Enron, Worldcom, Bernie Madoff, the subprime mortgage crisis.
Over the past decade or so, news stories about unethical behavior have been a regular feature on TV, a long, discouraging parade of misdeeds marching across our screens. And in the face of these scandals, psychologists and economists have been slowly reworking how they think about the cause of unethical behavior.
In general, when we think about bad behavior, we think about it being tied to character: Bad people do bad things. But that model, researchers say, is profoundly inadequate.
What causes unethical behavior? — has been getting a fair amount of attention from researchers recently, particularly those interested in how our brains process information when we make decisions.
And what these these researchers have concluded is that most of us are capable of behaving in profoundly unethical ways. And not only are we capable of it — without realizing it, we do it all the time.
Over the past couple of decades, psychologists have documented many different ways that our minds fail to see what is directly in front of us. They've come up with a concept called "bounded ethicality": That's the notion that cognitively, our ability to behave ethically is seriously limited, because we don't always see the ethical big picture.
One small example: the way a decision is framed. "The way that a decision is presented to me," says Ann Tenbrunsel, a researcher at Notre Dame, "very much changes the way in which I view that decision, and then eventually, the decision it is that I reach."
Essentially, Tenbrunsel argues, certain cognitive frames make us blind to the fact that we are confronting an ethical problem at all.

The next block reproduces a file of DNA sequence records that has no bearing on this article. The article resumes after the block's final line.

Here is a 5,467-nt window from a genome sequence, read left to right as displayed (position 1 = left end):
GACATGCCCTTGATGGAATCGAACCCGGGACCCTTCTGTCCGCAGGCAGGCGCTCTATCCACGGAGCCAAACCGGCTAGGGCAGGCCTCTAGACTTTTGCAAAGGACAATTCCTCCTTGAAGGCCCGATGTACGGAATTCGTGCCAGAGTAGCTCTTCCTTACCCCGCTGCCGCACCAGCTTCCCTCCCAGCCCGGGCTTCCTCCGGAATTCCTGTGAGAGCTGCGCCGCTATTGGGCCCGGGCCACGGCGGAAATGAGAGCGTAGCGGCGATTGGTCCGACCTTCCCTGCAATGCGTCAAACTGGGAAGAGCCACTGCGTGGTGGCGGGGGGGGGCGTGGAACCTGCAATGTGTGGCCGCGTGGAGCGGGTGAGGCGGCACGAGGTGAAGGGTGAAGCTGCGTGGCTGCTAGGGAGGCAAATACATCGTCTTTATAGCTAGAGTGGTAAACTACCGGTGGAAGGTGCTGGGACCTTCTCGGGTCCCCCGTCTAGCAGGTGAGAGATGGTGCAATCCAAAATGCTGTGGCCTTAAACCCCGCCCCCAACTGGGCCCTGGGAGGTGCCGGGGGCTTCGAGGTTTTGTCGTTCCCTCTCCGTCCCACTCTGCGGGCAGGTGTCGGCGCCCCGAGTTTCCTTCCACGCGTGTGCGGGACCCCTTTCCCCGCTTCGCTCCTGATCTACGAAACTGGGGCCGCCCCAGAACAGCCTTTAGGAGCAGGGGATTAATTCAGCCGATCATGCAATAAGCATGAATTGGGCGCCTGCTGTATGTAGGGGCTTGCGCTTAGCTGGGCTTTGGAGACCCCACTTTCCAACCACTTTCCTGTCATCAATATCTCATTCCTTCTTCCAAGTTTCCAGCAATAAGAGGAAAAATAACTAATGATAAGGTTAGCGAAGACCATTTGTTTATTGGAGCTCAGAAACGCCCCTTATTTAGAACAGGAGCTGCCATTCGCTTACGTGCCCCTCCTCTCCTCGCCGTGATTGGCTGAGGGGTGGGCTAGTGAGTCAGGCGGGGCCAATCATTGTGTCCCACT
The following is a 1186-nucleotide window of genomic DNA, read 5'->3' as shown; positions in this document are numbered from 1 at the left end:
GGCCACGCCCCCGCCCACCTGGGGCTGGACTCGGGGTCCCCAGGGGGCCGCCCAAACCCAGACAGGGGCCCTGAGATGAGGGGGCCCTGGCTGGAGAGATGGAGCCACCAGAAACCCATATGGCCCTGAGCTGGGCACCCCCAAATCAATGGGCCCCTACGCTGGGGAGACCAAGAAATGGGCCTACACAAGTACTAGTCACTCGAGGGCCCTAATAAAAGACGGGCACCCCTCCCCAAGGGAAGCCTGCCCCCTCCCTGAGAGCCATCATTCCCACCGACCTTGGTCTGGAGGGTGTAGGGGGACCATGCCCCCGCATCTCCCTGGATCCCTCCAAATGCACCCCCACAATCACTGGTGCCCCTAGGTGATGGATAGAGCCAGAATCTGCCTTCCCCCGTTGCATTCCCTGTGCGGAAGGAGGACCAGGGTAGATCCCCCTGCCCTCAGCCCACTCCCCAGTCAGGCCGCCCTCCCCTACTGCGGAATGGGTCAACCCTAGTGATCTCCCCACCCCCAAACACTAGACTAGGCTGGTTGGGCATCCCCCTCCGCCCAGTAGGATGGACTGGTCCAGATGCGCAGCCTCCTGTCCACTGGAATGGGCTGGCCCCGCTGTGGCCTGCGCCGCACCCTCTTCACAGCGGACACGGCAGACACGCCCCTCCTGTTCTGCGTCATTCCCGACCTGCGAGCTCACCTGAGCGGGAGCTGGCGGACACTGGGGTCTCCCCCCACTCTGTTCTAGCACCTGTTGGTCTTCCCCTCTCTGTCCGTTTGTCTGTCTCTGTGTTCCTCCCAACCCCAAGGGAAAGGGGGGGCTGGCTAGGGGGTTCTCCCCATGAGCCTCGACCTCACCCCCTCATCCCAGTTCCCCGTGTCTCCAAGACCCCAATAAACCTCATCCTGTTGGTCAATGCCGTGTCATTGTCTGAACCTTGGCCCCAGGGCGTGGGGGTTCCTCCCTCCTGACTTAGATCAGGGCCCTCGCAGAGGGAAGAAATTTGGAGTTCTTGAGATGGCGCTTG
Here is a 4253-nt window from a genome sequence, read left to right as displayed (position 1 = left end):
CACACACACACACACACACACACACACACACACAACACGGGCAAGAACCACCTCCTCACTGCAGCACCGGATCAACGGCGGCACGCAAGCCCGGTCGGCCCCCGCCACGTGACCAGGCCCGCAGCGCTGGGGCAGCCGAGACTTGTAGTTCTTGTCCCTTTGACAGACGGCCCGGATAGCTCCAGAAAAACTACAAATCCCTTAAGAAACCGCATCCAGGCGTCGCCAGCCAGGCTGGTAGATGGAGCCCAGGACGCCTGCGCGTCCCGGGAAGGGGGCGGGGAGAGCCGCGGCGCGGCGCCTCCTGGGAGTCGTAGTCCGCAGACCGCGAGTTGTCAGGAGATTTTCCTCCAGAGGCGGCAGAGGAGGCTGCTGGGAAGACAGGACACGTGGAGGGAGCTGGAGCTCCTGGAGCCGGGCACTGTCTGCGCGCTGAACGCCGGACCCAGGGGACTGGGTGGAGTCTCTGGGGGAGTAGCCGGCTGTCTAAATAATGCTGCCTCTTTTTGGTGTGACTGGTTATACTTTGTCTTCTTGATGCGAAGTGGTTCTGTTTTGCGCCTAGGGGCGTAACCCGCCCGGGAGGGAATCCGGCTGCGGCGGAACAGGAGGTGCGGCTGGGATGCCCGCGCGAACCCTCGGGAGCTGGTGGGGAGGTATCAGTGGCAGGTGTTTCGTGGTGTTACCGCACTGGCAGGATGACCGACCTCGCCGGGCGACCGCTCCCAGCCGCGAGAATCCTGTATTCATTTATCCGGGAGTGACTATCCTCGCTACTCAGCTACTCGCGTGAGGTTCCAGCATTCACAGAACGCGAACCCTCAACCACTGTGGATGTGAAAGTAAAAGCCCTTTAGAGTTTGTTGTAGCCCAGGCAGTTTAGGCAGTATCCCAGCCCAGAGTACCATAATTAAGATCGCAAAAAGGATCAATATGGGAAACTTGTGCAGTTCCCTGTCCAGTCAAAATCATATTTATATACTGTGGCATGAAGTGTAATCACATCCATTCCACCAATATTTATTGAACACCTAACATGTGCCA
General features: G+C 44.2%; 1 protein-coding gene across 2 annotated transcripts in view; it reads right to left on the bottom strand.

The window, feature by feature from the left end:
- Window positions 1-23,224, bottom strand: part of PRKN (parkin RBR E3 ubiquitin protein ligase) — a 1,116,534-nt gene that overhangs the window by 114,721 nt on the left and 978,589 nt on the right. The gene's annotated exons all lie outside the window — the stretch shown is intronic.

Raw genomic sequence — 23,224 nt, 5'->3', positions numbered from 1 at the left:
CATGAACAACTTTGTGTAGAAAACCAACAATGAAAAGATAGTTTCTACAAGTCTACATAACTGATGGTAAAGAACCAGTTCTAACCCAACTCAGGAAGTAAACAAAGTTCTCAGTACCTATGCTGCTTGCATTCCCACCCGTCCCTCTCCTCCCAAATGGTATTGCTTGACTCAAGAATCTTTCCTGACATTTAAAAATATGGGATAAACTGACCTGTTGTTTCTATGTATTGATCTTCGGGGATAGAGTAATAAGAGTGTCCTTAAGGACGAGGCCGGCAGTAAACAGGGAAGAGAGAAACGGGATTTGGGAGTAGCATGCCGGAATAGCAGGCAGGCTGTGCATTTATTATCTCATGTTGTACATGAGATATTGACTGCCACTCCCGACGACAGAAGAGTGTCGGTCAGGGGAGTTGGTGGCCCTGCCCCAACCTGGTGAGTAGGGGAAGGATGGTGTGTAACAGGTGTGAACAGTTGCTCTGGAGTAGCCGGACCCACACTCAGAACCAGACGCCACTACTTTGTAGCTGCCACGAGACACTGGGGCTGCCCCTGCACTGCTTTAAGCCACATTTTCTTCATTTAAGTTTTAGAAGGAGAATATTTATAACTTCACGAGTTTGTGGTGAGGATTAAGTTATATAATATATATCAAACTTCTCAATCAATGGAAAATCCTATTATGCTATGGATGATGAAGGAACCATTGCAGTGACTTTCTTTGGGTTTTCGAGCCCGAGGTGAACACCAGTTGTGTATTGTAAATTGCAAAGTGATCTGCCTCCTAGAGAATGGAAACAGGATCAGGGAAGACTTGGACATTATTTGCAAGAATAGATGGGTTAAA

Tenbrunsel told us about a recent experiment that illustrates the problem. She got together two groups of people and told one to think about a business decision. The other group was instructed to think about an ethical decision. Those asked to consider a business decision generated one mental checklist; those asked to think of an ethical decision generated a different mental checklist.
Tenbrunsel next had her subjects do an unrelated task to distract them. Then she presented them with an opportunity to cheat.
Those cognitively primed to think about business behaved radically different from those who were not — no matter who they were, or what their moral upbringing had been.
"If you're thinking about a business decision, you are significantly more likely to lie than if you were thinking from an ethical frame," Tenbrunsel says.
According to Tenbrunsel, the business frame cognitively activates one set of goals — to be competent, to be successful; the ethics frame triggers other goals. And once you're in, say, a business frame, you become really focused on meeting those goals, and other goals can completely fade from view.
Now if these psychologists and economists are right, if we are all capable of behaving profoundly unethically without realizing it, then our workplaces and regulations are poorly organized. They're not designed to take into account the cognitively flawed human beings that we are. They don't attempt to structure things around our weaknesses.
Some concrete proposals to do that are on the table. For example, we know that auditors develop relationships with clients after years of working together, and we know that those relationships can corrupt their audits without them even realizing it. So there is a proposal to force businesses to switch auditors every couple of years to address that problem.
Another suggestion: A sentence should be placed at the beginning of every business contract that explicitly says that lying on this contract is unethical and illegal, because that kind of statement would get people into the proper cognitive frame.
And there are other proposals, of course.
Or, we could just keep saying what we've always said — that right is right, and wrong is wrong, and people should know the difference.